There are 2 different kinds of spawns that can happen once the game decides that it wants to spawn something. If you are not in the waterfall level, and the screen is currently scrolling, then you have a 25% chance to spawn a group of 3 running soldiers. These soldiers are always configured to never shoot bullets at you. In what might be another bug or might have been on purpose, the game uses what is effectively uninitialized memory to configure the behavior of each of the soldiers with respect to what they do when they hit the edge of the platform that they’re running on (whether they always jump off or if they’re allowed to turn around.) If this was a bug instead of just trying to get random looking behavior then it is again a pretty minor one.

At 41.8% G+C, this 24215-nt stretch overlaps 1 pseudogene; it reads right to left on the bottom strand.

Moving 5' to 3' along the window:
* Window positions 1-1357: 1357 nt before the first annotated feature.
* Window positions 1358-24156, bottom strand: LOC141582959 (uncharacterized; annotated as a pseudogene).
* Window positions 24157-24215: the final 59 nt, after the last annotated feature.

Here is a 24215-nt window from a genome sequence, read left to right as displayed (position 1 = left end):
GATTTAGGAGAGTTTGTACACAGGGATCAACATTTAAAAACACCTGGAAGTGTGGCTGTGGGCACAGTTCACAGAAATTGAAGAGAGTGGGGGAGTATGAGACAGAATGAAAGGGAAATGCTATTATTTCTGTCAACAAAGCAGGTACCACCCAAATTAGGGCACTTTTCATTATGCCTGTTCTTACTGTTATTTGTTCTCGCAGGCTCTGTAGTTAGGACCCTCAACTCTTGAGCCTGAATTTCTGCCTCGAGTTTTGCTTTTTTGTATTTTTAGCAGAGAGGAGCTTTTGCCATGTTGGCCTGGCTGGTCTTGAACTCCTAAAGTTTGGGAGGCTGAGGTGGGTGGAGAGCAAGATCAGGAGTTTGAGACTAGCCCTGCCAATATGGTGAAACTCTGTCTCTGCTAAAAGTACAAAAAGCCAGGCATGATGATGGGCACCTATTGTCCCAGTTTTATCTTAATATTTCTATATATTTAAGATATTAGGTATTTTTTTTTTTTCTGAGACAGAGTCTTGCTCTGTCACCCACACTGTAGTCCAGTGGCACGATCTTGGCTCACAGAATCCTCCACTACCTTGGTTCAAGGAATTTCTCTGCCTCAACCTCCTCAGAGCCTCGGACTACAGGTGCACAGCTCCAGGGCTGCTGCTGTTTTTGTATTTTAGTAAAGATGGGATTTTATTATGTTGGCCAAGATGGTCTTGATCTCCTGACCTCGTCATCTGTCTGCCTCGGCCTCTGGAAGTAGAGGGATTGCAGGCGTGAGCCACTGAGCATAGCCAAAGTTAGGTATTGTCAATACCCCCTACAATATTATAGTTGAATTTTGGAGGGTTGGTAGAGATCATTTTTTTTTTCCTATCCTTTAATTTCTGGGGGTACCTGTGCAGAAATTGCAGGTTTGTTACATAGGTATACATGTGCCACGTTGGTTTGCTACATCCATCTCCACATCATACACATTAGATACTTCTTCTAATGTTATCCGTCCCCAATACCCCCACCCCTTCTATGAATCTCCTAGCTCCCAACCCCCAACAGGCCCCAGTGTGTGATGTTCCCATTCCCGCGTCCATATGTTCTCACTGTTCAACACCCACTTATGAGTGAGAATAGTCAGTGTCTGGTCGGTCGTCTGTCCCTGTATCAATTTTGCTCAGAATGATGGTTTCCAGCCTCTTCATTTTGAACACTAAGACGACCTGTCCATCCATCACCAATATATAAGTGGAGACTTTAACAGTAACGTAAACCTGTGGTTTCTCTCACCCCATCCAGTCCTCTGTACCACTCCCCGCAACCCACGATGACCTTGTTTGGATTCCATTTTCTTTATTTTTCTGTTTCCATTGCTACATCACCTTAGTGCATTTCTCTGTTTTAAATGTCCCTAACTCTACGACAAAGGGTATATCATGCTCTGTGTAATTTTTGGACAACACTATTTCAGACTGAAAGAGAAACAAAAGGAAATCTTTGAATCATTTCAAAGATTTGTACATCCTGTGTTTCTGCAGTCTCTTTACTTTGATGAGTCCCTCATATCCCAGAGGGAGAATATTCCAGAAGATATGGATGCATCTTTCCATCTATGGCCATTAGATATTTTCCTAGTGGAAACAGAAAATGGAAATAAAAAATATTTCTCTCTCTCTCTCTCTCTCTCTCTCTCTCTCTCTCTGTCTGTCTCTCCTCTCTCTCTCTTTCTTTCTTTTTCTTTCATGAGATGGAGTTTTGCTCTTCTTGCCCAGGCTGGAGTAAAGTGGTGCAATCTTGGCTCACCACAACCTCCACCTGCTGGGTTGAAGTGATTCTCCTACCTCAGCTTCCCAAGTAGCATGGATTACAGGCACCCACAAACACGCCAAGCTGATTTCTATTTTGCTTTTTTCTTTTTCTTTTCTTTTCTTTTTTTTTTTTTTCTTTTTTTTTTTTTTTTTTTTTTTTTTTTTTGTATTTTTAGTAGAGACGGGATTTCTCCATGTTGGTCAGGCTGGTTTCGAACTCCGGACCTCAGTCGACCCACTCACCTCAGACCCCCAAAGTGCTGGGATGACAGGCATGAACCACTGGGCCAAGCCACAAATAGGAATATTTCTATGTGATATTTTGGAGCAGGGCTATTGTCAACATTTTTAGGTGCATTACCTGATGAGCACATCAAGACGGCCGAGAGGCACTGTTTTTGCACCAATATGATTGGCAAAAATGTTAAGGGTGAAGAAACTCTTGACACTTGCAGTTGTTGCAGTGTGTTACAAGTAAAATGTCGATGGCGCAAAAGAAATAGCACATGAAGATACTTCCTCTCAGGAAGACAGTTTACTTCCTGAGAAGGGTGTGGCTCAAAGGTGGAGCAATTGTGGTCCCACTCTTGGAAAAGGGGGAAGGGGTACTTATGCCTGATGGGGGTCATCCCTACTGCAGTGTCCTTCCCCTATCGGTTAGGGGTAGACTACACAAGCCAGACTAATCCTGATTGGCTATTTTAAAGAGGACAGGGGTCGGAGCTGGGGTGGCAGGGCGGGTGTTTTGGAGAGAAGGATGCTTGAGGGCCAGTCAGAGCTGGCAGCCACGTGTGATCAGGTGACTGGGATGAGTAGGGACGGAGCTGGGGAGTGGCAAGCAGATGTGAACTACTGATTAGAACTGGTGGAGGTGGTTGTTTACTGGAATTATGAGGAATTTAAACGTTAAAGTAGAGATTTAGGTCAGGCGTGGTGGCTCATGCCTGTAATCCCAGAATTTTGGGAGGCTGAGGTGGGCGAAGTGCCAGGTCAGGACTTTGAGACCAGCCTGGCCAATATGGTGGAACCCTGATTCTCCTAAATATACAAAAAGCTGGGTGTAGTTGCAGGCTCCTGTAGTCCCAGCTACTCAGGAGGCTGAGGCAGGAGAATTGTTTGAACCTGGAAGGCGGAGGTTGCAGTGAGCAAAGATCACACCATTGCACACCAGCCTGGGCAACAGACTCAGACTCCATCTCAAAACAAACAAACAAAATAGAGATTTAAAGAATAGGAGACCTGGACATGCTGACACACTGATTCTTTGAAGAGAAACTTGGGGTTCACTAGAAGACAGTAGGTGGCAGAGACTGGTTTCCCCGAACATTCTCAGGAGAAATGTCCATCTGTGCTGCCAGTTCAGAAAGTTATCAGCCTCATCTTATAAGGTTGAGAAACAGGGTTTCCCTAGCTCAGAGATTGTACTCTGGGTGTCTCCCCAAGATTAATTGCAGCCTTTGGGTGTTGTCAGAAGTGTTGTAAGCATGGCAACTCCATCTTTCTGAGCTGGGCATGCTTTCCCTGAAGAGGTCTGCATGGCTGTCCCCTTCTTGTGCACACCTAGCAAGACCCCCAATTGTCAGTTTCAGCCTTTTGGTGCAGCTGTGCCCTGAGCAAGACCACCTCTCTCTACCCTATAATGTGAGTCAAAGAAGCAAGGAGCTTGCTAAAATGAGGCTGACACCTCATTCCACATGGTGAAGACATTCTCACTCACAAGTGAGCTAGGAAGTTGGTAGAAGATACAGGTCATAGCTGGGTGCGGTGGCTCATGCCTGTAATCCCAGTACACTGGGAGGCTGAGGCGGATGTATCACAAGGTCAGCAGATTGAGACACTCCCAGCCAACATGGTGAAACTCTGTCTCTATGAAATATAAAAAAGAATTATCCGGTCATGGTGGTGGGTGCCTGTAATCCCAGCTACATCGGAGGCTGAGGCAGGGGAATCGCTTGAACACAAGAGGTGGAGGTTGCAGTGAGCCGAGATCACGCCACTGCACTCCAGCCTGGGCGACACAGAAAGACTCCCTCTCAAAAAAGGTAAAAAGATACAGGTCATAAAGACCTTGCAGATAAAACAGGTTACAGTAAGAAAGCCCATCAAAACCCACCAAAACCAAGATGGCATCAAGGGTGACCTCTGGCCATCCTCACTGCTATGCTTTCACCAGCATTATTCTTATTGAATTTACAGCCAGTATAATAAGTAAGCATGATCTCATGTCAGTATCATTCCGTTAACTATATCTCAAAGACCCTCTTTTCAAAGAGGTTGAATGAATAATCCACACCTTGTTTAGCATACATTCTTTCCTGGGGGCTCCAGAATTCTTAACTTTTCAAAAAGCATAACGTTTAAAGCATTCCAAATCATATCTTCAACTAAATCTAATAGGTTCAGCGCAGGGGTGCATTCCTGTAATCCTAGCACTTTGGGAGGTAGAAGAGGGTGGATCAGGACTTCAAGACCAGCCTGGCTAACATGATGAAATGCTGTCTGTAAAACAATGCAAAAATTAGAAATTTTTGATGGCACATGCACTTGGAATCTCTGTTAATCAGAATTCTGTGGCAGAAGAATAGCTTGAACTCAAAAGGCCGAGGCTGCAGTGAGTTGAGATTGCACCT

The other kind of spawn that you get if the conditions for the first kind aren’t met is a single running soldier that gets configured slightly differently. In this case, the normal random number generator is used to randomly configure the jumping behavior of the soldier. These soldiers are also assigned a shooting behavior based on another screen specific value. The idea behind this process was that each screen selects one of a small number of pre-made groups of behaviors with each group having a different mix of non-shooting, high shooting and low shooting behaviors. Then, the specific shooting behavior of each soldier that is spawned is picked at random from within the group that the screen selects. However, there is another bug in the game where one specific screen in the hangar level specifies the 8th behavior group when only 7 behavior groups exist. This causes the game to assign soldiers on that screen a garbage behavior value (the actual value comes from part of the pointers to the screen enemy lists that we’ve talked about before) resulting in various non-fatal side effects that mostly result in the soldiers instantly turning around and running off the screen.